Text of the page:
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Salvation Army Participates in Lausanne

The Salvation Army was represented at the biennial meetings of the Lausanne Committee for World Evangelization held in Toronto in March 1998 by Lt. Colonel Earl Robinson, Secretary for International External Relations at International Headquarters.

At these meetings Lt. Colonel Robinson was nominated by the International Committee to be a member of the Lausanne Executive Committee, and nomination was accepted by the newly elected Executive Chair, Dr. Paul Cedar, presently the Director of ‘Mission America’ which is the United States National Lausanne Committee.

International Headquarters has also agreed to accept responsibility for the prayer letter of the Lausanne Movement. General Paul A. Rader has indicated that these new relationships with Lausanne are ‘important for The Salvation Army.’

In the beginning

The Lausanne Committee for World Evangelization had its beginnings in 1974 when Billy Graham called Christian leaders to attend an International Congress on World Evangelization in Lausanne, Switzerland. On that occasion, 2700 participants from 150 nations voiced their praise to God for his salvation and rejoiced in the evangelical fellowship they discovered in obedience to the Great Commission. That congress adopted what became known as the ‘Lausanne Covenant,’ a theological consensus on the basis and nature of evangelization.

An important further development of the Lausanne Covenant occurred at Lausanne II, held in 1989, when more than 3,000 delegates from 170 countries met in Manila, the Philippines, with the theme, ‘Calling the whole Church to take the whole gospel to the whole world.’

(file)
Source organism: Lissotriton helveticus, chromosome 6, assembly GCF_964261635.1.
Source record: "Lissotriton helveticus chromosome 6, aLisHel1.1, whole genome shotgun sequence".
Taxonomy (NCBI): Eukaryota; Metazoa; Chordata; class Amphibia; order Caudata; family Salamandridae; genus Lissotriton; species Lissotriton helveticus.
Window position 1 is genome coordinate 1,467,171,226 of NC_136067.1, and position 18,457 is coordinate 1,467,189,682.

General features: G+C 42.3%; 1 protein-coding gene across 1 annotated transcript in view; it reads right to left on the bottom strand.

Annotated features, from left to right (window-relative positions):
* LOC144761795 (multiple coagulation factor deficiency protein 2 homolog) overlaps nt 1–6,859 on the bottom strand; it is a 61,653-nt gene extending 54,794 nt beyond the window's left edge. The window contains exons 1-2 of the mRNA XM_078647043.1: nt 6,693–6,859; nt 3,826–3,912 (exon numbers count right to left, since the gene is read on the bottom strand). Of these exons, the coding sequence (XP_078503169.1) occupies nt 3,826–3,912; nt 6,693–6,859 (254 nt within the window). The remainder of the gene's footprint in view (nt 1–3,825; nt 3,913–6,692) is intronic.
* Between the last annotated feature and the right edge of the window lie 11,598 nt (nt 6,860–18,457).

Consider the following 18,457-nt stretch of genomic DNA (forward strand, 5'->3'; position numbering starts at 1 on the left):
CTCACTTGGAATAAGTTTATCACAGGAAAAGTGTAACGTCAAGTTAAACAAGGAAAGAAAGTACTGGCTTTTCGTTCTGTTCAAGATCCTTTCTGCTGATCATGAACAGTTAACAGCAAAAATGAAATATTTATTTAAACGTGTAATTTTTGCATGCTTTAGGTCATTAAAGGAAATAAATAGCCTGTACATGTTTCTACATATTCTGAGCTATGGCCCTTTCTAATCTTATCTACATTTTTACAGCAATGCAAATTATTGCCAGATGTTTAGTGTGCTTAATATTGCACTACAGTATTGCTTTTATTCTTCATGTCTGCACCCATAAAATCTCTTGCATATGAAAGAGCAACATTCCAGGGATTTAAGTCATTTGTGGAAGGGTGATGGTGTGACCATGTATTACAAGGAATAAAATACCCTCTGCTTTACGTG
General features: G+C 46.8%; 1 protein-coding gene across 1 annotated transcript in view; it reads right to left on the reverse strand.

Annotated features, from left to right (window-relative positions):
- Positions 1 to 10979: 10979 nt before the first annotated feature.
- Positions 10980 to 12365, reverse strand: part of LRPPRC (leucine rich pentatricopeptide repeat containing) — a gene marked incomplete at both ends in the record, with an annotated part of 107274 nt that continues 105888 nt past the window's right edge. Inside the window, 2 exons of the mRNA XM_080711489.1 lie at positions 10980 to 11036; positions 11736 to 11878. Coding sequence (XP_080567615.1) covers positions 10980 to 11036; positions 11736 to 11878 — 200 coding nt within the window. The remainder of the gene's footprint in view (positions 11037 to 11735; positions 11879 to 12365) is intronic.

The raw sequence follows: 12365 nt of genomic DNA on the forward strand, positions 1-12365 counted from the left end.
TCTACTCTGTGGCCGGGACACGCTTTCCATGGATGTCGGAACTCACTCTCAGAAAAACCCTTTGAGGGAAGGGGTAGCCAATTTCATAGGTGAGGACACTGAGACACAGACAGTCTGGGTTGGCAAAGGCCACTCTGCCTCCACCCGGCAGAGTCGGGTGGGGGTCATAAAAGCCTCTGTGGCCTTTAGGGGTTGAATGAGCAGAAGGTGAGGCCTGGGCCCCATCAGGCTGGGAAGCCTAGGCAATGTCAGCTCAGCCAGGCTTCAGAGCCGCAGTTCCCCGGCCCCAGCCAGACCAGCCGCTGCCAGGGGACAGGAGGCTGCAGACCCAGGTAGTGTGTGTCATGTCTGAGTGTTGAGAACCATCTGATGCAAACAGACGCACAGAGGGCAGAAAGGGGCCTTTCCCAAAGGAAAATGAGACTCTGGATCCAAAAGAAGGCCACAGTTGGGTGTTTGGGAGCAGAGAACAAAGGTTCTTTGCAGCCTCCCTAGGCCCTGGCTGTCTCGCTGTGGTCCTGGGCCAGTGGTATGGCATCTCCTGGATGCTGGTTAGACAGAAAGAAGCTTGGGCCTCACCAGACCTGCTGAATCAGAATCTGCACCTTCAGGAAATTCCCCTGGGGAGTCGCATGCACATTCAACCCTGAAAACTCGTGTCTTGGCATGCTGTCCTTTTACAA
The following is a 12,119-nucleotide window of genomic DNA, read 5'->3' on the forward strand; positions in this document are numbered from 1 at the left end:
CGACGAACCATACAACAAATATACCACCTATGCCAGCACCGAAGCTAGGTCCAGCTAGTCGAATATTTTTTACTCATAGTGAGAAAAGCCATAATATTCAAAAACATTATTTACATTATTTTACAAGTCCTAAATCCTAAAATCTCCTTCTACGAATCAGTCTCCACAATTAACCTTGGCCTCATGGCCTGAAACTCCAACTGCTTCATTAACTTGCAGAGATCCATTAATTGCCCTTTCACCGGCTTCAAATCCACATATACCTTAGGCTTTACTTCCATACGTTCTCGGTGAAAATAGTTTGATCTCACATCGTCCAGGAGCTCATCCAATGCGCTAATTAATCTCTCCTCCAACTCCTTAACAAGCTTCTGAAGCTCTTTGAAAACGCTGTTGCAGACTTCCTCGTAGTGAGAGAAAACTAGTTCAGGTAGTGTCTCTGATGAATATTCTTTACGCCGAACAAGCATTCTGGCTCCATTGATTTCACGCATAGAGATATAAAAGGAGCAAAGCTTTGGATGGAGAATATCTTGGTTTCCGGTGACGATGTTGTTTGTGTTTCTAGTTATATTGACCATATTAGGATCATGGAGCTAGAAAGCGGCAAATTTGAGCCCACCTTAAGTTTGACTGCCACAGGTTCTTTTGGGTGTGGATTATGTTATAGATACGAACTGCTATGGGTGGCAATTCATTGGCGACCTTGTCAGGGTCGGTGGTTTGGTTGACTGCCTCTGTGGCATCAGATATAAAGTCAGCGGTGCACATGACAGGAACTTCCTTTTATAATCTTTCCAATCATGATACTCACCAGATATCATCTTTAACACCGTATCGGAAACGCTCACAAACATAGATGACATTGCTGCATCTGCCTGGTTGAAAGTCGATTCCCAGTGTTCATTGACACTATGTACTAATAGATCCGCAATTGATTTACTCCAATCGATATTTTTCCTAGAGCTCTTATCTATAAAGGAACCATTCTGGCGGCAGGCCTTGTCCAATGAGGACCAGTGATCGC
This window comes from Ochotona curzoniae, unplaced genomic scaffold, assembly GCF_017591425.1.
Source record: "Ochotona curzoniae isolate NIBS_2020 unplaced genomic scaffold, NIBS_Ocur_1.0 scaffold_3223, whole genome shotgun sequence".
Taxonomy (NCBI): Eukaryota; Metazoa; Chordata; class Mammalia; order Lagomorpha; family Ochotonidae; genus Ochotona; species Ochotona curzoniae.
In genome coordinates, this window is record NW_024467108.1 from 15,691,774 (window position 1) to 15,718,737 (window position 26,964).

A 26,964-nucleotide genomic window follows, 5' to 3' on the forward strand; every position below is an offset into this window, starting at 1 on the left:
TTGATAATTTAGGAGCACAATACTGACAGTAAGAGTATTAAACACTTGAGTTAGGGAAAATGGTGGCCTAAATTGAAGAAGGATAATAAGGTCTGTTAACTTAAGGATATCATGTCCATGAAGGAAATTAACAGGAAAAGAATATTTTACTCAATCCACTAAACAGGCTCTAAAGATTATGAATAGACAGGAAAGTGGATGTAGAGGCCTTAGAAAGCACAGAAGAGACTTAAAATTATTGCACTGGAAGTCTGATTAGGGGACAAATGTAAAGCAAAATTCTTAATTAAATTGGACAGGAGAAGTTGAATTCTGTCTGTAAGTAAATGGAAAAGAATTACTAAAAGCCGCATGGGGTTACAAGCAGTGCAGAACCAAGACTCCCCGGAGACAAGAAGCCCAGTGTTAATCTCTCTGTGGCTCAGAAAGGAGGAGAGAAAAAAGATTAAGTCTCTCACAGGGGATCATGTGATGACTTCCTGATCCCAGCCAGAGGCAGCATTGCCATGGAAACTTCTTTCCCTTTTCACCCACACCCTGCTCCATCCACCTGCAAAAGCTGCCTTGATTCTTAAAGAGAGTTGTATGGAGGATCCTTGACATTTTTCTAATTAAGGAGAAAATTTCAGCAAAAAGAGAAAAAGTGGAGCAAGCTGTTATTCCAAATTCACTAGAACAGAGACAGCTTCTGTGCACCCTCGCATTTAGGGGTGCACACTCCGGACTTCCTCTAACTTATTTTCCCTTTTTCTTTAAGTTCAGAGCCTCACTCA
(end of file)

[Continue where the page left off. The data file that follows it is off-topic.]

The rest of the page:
General Eva Burrows was one of the plenary speakers at that conference and The Salvation Army endorsed the Manila Manifesto as part of its Vision 2000 direction for the decade of the 90s.

Turning point

Both Lausanne I and Lausanne II were significant for the ‘whole gospel’ ministries in which The Salvation Army has been involved since its inception. Those two consultations marked a turning point in the perception of evangelicals concerning social responsibility, so that now the majority of the evangelical community sees ministries of social service and social action as integral to the full proclamation of the gospel.

With those emphases, along with the focus on fulfilling the great commission of our Lord, it follows naturally that in a number of Salvation Army territories we are represented on national and regional committees of Lausanne.

The new Salvationist Handbook of Doctrine, Salvation Story, underlines the Salvation Army’s affinity with the Lausanne Movement by including the Lausanne Covenant amongst its appendices.

An accompanying comment in the handbook suggests that the Covenant ‘has the potential of providing the basis for a credal statement arising from evangelicals as they seek unitedly to meet the increasingly complex challenge of each age to communicate the Salvation Story and to win the world for Christ.’

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